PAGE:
That wouldn’t be a problem, except for the fact that Pernell is a judge. A corrupt judge. A corrupt judge who isn’t afraid to take the law into his own hands. Crystal, his wife (a scene-stealing Dana Delany), attempts to control his descent into full-on violent madness, but finds herself up against not just her husband but the priest who recently converted him into a born-again Christian. Julian Morris is enjoyably slippery as the charismatic Paul Curtis, who seems more con artist than man of the cloth. As a new church spreads in the urban underbelly and Pernell tries to hunt down the man who raped his daughter, there are hints here of a wider conspiracy; something rotten in City Hall. Because there always is.
Directed with equal parts grit and gloss by Marc Forster (also making his small screen debut), the result is something reassuringly familiar – Drugs! Murder! Dodgy religious movements! – if sometimes disappointingly so (cf. almost every female character we meet). Perlman towers over the material, crazy, angry and powerful, yet occasionally understated. His volatile presence could elevate the rest of the programme to his height, if given room to grow.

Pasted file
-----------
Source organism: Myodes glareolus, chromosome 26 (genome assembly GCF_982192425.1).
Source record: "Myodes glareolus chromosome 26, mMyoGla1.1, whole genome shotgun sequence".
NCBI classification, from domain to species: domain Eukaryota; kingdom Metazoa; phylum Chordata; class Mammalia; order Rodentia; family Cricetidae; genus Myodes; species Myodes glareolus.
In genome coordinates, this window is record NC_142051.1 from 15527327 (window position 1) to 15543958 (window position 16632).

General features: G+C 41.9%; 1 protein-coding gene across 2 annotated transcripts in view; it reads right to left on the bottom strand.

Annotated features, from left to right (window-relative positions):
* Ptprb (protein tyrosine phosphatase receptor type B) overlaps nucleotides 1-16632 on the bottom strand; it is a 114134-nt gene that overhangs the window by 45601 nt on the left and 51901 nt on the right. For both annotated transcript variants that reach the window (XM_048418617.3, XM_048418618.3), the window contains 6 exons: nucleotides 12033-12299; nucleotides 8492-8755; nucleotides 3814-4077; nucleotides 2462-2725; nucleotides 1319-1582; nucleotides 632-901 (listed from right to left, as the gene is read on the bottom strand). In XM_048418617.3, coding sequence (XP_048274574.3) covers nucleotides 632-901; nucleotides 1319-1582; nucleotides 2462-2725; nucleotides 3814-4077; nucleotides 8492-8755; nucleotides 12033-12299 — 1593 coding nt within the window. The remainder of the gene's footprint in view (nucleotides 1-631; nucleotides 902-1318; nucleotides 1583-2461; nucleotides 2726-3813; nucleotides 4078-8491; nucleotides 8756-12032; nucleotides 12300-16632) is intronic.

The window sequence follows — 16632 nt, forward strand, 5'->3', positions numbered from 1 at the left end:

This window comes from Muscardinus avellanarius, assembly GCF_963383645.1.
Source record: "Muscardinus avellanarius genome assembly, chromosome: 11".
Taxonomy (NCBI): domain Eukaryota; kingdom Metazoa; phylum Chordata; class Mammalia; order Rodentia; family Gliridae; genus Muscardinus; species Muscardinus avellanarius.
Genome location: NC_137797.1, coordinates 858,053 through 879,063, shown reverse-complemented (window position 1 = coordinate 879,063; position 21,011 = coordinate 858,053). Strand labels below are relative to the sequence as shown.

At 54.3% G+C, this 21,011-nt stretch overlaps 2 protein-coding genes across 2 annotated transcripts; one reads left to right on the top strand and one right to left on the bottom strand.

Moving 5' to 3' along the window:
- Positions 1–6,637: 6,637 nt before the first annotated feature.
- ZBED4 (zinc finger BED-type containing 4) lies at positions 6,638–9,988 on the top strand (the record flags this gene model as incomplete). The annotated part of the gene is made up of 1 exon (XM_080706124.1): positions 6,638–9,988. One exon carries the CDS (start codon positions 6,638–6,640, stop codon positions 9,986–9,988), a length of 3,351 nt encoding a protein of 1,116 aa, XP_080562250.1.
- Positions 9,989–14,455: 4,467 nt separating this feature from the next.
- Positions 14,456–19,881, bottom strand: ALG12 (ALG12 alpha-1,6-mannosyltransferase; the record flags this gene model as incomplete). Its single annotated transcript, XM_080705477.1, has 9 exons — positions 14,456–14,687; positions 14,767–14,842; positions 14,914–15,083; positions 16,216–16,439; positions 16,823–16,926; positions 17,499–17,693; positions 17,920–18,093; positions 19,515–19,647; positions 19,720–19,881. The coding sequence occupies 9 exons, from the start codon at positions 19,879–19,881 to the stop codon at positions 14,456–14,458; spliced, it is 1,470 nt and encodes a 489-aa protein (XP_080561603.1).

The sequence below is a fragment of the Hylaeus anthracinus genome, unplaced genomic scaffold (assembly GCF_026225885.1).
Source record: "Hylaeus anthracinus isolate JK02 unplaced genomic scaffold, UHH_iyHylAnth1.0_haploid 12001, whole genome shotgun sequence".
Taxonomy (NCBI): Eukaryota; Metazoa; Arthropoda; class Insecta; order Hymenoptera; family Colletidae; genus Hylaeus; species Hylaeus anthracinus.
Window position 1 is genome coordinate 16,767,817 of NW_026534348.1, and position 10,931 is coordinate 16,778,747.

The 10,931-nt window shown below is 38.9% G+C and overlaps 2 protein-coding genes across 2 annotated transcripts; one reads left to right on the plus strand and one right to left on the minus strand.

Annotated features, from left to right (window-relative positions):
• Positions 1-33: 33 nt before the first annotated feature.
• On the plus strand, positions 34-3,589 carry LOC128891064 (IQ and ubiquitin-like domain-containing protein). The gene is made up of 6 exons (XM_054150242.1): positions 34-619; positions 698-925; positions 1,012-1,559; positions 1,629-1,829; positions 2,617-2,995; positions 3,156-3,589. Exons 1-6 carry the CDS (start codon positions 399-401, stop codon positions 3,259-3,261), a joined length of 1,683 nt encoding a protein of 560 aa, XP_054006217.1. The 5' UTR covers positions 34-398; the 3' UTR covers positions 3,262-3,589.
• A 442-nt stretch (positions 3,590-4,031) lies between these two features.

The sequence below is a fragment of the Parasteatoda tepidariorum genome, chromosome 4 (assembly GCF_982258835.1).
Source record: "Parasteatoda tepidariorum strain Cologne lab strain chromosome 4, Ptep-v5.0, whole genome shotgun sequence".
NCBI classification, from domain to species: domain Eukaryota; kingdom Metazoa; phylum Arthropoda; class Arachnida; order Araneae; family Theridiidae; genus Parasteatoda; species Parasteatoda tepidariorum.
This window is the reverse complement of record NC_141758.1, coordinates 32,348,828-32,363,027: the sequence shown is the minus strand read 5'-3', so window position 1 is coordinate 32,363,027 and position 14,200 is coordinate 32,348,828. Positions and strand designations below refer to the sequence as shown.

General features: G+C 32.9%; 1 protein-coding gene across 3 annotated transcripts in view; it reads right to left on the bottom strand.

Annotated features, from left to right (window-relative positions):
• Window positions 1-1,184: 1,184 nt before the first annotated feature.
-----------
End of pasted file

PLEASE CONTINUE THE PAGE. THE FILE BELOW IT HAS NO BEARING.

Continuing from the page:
“You know what you can do in 7 months?” he rails against a policeman refusing to show him confidential case files until further down the line. “You can have a baby, if you’re pressed!” You can also turn this into a decent (read: entertainingly trashy) TV series. Hand of God is far from groundbreaking, but it’s quite intriguing.
More? Why not?
The Cosmopolitans (Whit Stillman)
What is it? Girls. With more men.
Who’s in it? Adam Brody
“What becomes of the broken hearted?” belts out Joan Osborne as The Cosmopolitans kicks off. The episode title? The Broken Hearted. Our main characters? Broken hearted expats who have moved from America to Paris. It’s hardly subtle, but that’s what you expect from Whit Stillman: a style as knowing as it is nostalgic.